|HOME | NEWS | ELECTIONS '98 | POLLING BOOTH|
|January 13, 1998||
Congress vote bank shrinks; Akalis, BSP gain
The Congress's political base has significantly shrunk in Punjab since 1971. Its present alliance partner, the Bahujan Samaj Party, however, made sizeable inroads into the electoral scene during the three polls it contested so far.
The Akali Dal's vote percentage has registered an upward trend during the period if the performance of both party factions, the Akali Dal (Badal) and Akali Dal (Mann) are combined.
The parties have been fighting separately since 1989. If taken separately, the Akali Dal (Badal)'s share came down marginally as compared to that of the united Akali Dal in 1971. But the party was able to gain in terms of seats won during the period.
The Akali Dal (Mann) fared poorly in the last election, both in terms of percentage of votes and the number of seats.
The Bharatiya Janata Party has drawn a blank, except in 1977, when the party in its earlier incarnation of the Bharatiya Jana Sangh merged with the Janata Party and fought elections in the state on the Bharatiya Kranti Dal's symbol. Its percentage of votes, however, has registered an increase from 4.58 per cent in 1971 to 6.48 in the last Lok Sabha poll.
While the Congress got 45.96 per cent of votes in 1971, it could succeed in garnering only 35.10 per cent of the electorate's support in the last Lok Sabha election in the state.
This reduced the number of seats the party won in the state to merely two in the 11th Lok Sabha. In 1971, it had bagged 10 seats. But in 1989, it managed to get two seats.
The Congress met its nemesis in 1977, unable to get even a single seat despite getting 34.85 per cent of the votes polled. The voting pattern was in line with the rest of north India because of the anti-Emergency wave.
The party got the highest numbers of seats in 1980 and 1992 when it won 12 seats, cornering 52.45 and 49.27 per cent of votes respectively.
The re-emergence of Indira Gandhi's dominance in the Indian polity, following the failure of the Janata Party and the Lok Dal governments, got reflected in state politics, too, in 1980. The 1992 elections could not present the correct picture as the Akali Dal (Badal) boycotted the polls.
The BSP made its presence felt in the state polity in the very first election it fought in 1989. Though the party fielded 12 candidates, it could bag only one seat, garnering 8.62 per cent of the votes. The party improved its tally to 19.7 per cent in 1992, but could not make much headway in terms of seats which remained at one.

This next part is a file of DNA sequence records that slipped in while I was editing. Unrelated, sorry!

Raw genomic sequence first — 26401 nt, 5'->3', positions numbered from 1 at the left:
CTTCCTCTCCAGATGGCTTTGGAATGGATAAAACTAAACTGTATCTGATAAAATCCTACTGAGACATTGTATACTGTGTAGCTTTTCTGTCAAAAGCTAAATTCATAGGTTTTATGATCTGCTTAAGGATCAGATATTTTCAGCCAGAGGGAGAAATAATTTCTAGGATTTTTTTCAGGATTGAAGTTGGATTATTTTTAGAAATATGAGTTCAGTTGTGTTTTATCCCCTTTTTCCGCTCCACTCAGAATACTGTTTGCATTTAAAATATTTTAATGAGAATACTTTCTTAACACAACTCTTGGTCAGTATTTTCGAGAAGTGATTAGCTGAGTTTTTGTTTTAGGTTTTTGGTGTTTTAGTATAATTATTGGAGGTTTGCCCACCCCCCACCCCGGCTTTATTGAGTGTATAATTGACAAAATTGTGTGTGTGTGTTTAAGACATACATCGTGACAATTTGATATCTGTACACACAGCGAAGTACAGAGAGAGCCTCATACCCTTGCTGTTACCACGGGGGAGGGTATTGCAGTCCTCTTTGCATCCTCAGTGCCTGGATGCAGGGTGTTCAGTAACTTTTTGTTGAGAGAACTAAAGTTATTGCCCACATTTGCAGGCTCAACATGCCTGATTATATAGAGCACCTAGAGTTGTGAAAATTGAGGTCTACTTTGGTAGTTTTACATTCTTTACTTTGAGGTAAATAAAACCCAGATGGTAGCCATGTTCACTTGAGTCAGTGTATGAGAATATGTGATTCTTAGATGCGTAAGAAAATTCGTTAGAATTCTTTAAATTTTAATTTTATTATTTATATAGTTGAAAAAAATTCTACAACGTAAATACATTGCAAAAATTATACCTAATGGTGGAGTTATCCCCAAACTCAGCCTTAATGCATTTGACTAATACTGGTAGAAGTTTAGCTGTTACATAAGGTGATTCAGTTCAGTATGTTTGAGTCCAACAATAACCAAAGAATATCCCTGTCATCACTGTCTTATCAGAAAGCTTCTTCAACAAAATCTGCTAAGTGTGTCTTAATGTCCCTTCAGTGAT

In the last Lok Sabha election, the BSP bagged three seats out of the four it contested. The party had an alliance with the Akali Dal (Badal). Though it contested only four seats, the party was able to secure as much as 9.35 per cent of the votes polled.
The Akali Dal got 30.85 per cent of the votes in 1971, but could secure only one seat out of the 12 it contested. The party's best performance came in 1977, when it secured all the nine seats it contested due to the pro-Janata Party wave. It notched up 42.30 per cent of the votes.
However, in 1980, its share was reduced to 23.37 per cent and it was able to bag only one seat out of the seven it contested.
In 1985, while the Congress, riding a sympathy wave, overcame the opposition in other parts of the country, the Akali Dal checkmated it in Punjab. The Dal bagged seven out of the 11 seats it contested that year and secured 37.17 per cent of the votes.
The party, however, could not remain united in the 1989 election. The Akali Dal (Badal) was marginalised as the hardliners, supporting the Mann group, held sway in the election.
The Akali Dal (Badal) drew a blank and received only 5.38 per cent of the votes. The Mann faction secured six seats out of the nine it contested and garnered 29.19 per cent of the votes.
However, Akali Dal (Mann) chief Simranjeet Singh Mann resigned from the ninth Lok Sabha in protest against the prevalent law, preventing any person to enter Parliament with a sword.
The 1992 poll was boycotted by both factions of the Akali Dal. The last Lok Sabha election was contrary to that of 1989 as far as the Akali Dal is concerned. In that election, the moderate Akalis, the Badal group, emerged stronger while hardliners of the Mann group were isolated.
They secured eight seats out of the nine seats contested, netting 28.72 per cent of votes. The Akali Dal (Amritsar), led by Mann, got only 3.85 per cent of the votes and could not get any seat.
As for the ensuing election, the Congress has a tie-up with the BSP and has offered four seats out of the 13 to that party. This is the first time the Congress is fighting an election in alliance with another party in the state.
The Akali Dal (Badal) has an alliance with the BJP and the Bahujan Samaj Morcha, a splinter group of the BSP.
The BJP has been given three seats, including Hoshiarpur, where the party has got a strong candidate in Kamal Chowdhry who defected from the Congress recently. The BSM was left with one seat.
The Akali Dal has offered the Jalandhar seat to Prime Minister Inder Kumar Gujral.
This leaves the ruling party with eight seats in the poll, where it has already declared its candidates.
INFOTECH | TRAVEL | LIFE/STYLE | FREEDOM | FEEDBACK